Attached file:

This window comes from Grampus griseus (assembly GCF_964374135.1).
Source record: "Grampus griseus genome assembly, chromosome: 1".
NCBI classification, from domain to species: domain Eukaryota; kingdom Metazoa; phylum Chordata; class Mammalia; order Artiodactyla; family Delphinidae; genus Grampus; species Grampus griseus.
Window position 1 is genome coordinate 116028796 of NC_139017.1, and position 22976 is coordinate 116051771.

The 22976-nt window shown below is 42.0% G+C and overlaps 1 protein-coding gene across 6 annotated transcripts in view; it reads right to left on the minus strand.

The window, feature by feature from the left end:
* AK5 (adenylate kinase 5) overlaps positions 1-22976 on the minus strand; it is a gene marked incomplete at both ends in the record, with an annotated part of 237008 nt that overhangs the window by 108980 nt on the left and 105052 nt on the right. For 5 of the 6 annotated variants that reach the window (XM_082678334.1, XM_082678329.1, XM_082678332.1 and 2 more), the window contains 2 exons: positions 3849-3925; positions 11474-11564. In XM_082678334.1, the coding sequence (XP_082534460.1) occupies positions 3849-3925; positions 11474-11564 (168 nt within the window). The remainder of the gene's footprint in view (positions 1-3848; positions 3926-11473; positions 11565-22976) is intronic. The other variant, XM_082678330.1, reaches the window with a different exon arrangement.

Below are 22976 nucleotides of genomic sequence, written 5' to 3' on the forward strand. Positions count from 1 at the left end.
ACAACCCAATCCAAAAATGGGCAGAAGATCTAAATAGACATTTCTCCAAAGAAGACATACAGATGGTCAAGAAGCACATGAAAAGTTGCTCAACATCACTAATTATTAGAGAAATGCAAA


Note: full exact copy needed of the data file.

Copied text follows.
This window comes from Grampus griseus (assembly GCF_964374135.1).
Source record: "Grampus griseus genome assembly, chromosome: 1".
NCBI classification, from domain to species: domain Eukaryota; kingdom Metazoa; phylum Chordata; class Mammalia; order Artiodactyla; family Delphinidae; genus Grampus; species Grampus griseus.
Window position 1 is genome coordinate 116028796 of NC_139017.1, and position 22976 is coordinate 116051771.

The 22976-nt window shown below is 42.0% G+C and overlaps 1 protein-coding gene across 6 annotated transcripts in view; it reads right to left on the minus strand.

The window, feature by feature from the left end:
* AK5 (adenylate kinase 5) overlaps positions 1-22976 on the minus strand; it is a gene marked incomplete at both ends in the record, with an annotated part of 237008 nt that overhangs the window by 108980 nt on the left and 105052 nt on the right. For 5 of the 6 annotated variants that reach the window (XM_082678334.1, XM_082678329.1, XM_082678332.1 and 2 more), the window contains 2 exons: positions 3849-3925; positions 11474-11564. In XM_082678334.1, the coding sequence (XP_082534460.1) occupies positions 3849-3925; positions 11474-11564 (168 nt within the window). The remainder of the gene's footprint in view (positions 1-3848; positions 3926-11473; positions 11565-22976) is intronic. The other variant, XM_082678330.1, reaches the window with a different exon arrangement.

Below are 22976 nucleotides of genomic sequence, written 5' to 3' on the forward strand. Positions count from 1 at the left end.
ACAACCCAATCCAAAAATGGGCAGAAGATCTAAATAGACATTTCTCCAAAGAAGACATACAGATGGTCAAGAAGCACATGAAAAGTTGCTCAACATCACTAATTATTAGAGAAATGCAAA